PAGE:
The big question is when will it happen


PETALING JAYA: The diesel subsidy rationalisation is finally here but the big question remains: when will it take effect?

Both consumers and political leaders are still in the dark over the details of the subsidy rationalisation and feel that the government should quickly clarify matters instead of leaving everyone confused.

Opposition leader Datuk Seri Hamzah Zainudin, for one, has panned the lack of clarity in the announcement by Prime Minister Datuk Seri Anwar Ibrahim on Tuesday.

“The elephant in the room is: when will the fuel subsidy rationalisation come into effect and what will the government’s mechanism to channel aid to people be?” he said in a statement yesterday.

ALSOP READ : Diesel subsidy costs RM1bil a month, says Amir

He claimed Anwar’s announcement had done little to alleviate the concerns of the people and left them more confused.

“The people want to know when will fuel prices go up? How can they apply for aid?

“Even after months, the government is implementing the principle of announcing first and thinking later,” he said.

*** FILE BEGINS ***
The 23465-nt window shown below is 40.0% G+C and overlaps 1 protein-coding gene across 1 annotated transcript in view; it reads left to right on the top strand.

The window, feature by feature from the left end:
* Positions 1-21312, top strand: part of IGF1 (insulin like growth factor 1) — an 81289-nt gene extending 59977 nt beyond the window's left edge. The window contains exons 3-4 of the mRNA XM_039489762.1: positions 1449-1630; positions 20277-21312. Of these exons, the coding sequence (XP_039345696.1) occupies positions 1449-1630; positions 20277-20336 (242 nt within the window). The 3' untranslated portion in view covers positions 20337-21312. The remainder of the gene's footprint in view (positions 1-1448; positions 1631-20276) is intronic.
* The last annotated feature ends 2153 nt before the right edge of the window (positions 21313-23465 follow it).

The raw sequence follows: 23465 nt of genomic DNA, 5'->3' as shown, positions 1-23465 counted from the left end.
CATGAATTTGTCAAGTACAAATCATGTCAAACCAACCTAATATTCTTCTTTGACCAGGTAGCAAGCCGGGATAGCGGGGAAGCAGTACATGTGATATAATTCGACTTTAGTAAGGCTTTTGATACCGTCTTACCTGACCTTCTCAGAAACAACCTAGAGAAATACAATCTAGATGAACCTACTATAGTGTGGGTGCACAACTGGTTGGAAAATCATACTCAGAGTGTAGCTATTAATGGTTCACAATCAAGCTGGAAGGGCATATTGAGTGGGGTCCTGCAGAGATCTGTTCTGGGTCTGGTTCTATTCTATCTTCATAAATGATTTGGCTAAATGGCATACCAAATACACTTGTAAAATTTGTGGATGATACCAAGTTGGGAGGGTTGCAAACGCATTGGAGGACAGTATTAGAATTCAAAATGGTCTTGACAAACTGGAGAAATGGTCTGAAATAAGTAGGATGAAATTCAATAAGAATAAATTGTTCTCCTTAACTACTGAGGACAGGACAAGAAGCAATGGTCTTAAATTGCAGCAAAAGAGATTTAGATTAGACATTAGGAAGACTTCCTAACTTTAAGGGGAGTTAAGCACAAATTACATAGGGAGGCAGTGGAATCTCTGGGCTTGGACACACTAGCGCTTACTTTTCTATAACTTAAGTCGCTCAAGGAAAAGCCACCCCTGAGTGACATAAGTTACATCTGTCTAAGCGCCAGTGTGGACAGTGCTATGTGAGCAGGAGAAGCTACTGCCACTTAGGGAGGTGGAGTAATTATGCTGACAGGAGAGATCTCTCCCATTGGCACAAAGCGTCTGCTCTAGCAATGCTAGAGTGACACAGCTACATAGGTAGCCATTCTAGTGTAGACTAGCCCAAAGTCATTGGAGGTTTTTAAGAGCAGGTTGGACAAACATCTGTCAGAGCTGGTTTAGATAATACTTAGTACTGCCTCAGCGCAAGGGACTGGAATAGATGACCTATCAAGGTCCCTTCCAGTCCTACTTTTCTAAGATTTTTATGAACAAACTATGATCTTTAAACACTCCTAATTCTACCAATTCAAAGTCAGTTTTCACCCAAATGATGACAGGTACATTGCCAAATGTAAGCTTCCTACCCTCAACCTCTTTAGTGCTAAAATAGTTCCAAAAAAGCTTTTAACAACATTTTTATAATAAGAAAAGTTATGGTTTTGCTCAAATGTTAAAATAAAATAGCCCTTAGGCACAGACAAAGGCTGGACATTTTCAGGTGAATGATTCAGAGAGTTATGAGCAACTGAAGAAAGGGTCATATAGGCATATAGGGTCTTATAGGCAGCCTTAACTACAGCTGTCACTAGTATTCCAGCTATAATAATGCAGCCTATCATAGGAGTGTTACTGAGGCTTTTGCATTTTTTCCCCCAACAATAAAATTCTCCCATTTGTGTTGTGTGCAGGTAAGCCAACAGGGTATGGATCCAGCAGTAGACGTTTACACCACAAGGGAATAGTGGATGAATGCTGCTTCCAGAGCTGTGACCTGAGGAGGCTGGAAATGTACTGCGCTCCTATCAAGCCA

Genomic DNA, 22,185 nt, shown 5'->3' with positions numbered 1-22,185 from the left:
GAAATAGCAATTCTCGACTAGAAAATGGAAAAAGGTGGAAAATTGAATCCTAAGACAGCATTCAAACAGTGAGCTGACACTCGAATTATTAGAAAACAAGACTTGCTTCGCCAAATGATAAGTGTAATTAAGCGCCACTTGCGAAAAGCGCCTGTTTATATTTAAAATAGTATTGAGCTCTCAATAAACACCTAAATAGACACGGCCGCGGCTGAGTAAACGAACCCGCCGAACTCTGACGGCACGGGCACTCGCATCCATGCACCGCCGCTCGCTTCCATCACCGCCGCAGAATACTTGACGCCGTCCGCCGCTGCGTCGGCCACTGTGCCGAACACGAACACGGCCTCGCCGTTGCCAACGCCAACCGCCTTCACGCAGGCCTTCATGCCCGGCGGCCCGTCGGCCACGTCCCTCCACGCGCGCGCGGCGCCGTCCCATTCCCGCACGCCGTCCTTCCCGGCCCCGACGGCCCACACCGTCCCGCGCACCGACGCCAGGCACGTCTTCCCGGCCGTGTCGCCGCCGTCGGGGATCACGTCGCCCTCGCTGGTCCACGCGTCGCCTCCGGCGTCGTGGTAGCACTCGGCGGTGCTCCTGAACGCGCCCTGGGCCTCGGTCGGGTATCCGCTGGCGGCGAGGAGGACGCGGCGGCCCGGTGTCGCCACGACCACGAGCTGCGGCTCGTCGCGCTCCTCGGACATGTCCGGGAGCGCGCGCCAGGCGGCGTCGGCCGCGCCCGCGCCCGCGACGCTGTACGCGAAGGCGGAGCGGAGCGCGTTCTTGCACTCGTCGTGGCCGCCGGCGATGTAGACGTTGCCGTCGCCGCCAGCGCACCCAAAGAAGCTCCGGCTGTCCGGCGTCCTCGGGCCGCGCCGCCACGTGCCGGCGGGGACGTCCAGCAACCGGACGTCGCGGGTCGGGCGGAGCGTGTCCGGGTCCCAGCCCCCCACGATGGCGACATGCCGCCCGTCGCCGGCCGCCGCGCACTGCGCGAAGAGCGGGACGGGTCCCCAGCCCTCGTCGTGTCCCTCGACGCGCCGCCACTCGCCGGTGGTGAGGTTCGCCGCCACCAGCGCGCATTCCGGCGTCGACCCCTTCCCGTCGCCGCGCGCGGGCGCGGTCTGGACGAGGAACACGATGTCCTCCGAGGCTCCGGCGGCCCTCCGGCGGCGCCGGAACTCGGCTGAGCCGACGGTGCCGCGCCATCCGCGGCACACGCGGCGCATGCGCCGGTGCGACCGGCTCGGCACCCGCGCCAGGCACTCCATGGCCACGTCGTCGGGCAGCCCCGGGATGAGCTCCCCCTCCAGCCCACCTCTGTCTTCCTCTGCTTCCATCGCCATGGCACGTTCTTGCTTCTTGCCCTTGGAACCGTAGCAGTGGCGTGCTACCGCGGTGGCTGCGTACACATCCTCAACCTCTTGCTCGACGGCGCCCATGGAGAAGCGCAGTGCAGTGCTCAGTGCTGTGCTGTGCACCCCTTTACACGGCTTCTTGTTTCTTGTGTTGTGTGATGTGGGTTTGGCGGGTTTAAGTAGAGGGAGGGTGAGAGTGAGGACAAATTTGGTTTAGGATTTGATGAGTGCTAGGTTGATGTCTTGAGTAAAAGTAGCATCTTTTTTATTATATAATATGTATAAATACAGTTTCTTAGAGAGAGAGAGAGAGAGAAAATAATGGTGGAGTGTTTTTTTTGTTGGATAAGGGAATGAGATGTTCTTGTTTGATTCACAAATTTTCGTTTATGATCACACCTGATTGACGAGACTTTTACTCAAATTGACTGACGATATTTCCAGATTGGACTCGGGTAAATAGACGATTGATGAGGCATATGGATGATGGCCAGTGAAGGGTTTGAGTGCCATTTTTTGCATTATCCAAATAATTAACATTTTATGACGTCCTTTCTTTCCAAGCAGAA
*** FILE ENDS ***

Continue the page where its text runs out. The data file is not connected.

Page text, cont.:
Federation of Malaysian Consumers Associations (Fomca) chief executive officer Dr Saravanan Thambirajah said many people are unsure of the mechanism and timeline of the fuel subsidy rationalisation exercise.

“We hope the government can announce it with the rationalisation done gradually so we don’t shock the market,” he said.

He said some businesses could take advantage of the situation, adding that any price hike had to be justified while those who raised prices should be penalised.

Sunway University’s Prof Yeah Kim Leng said having a clearer roadmap and target date would allow the affected sectors and industries to make the necessary adjustment.

On the flip side, he said it could also trigger early price adjustments and raise inflation expectations.

“There could also be hoarding, causing localised supply disruptions.

“The government’s assurance that the fuel price adjustment would not be too drastic and destabilising may need greater emphasis.

“The government has estimated a subsidy saving of RM4bil. While the main negative is an uptick in inflationary pressure, the targeted subsidies, including cash assistance, will help vulnerable groups cope with the rise in fuel price,” he said.

Prof Yeah said the fuel subsidy reforms will not only improve the country’s public finance but also strengthen its resilience to oil price and other shocks.

Other benefits would include putting the country on a more sustainable growth path economically and environmentally.

The fuel subsidy removal, he said, would facilitate a transition to a greener and low carbon economy.

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